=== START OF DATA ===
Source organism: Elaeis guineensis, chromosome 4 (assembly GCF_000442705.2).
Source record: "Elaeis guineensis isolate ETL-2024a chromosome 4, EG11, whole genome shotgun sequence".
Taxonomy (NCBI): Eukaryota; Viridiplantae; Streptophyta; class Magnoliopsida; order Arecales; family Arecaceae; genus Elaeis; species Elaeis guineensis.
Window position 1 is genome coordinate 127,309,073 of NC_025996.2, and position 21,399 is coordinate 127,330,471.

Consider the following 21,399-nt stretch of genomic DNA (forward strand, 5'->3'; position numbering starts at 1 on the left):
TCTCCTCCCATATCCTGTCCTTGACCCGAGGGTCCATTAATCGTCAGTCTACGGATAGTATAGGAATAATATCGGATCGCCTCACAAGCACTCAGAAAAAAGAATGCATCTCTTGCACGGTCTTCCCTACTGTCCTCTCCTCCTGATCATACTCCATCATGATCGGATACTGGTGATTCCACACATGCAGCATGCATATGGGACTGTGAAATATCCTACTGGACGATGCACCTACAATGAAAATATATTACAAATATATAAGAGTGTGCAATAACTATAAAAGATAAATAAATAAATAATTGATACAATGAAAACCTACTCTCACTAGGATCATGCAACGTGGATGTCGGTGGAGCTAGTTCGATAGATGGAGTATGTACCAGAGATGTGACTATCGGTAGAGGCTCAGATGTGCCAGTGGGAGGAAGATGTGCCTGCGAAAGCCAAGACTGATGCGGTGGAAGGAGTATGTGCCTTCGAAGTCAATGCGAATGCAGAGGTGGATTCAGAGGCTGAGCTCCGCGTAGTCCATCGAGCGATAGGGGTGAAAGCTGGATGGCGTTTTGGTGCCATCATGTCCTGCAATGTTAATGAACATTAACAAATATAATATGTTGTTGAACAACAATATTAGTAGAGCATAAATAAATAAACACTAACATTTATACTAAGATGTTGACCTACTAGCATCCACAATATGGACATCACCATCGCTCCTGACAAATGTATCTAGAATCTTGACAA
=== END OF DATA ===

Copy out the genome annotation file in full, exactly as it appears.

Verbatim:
Source organism: Elaeis guineensis, chromosome 4 (assembly GCF_000442705.2).
Source record: "Elaeis guineensis isolate ETL-2024a chromosome 4, EG11, whole genome shotgun sequence".
Taxonomy (NCBI): Eukaryota; Viridiplantae; Streptophyta; class Magnoliopsida; order Arecales; family Arecaceae; genus Elaeis; species Elaeis guineensis.
Window position 1 is genome coordinate 127,309,073 of NC_025996.2, and position 21,399 is coordinate 127,330,471.

Consider the following 21,399-nt stretch of genomic DNA (forward strand, 5'->3'; position numbering starts at 1 on the left):
TCTCCTCCCATATCCTGTCCTTGACCCGAGGGTCCATTAATCGTCAGTCTACGGATAGTATAGGAATAATATCGGATCGCCTCACAAGCACTCAGAAAAAAGAATGCATCTCTTGCACGGTCTTCCCTACTGTCCTCTCCTCCTGATCATACTCCATCATGATCGGATACTGGTGATTCCACACATGCAGCATGCATATGGGACTGTGAAATATCCTACTGGACGATGCACCTACAATGAAAATATATTACAAATATATAAGAGTGTGCAATAACTATAAAAGATAAATAAATAAATAATTGATACAATGAAAACCTACTCTCACTAGGATCATGCAACGTGGATGTCGGTGGAGCTAGTTCGATAGATGGAGTATGTACCAGAGATGTGACTATCGGTAGAGGCTCAGATGTGCCAGTGGGAGGAAGATGTGCCTGCGAAAGCCAAGACTGATGCGGTGGAAGGAGTATGTGCCTTCGAAGTCAATGCGAATGCAGAGGTGGATTCAGAGGCTGAGCTCCGCGTAGTCCATCGAGCGATAGGGGTGAAAGCTGGATGGCGTTTTGGTGCCATCATGTCCTGCAATGTTAATGAACATTAACAAATATAATATGTTGTTGAACAACAATATTAGTAGAGCATAAATAAATAAACACTAACATTTATACTAAGATGTTGACCTACTAGCATCCACAATATGGACATCACCATCGCTCCTGACAAATGTATCTAGAATCTTGACAA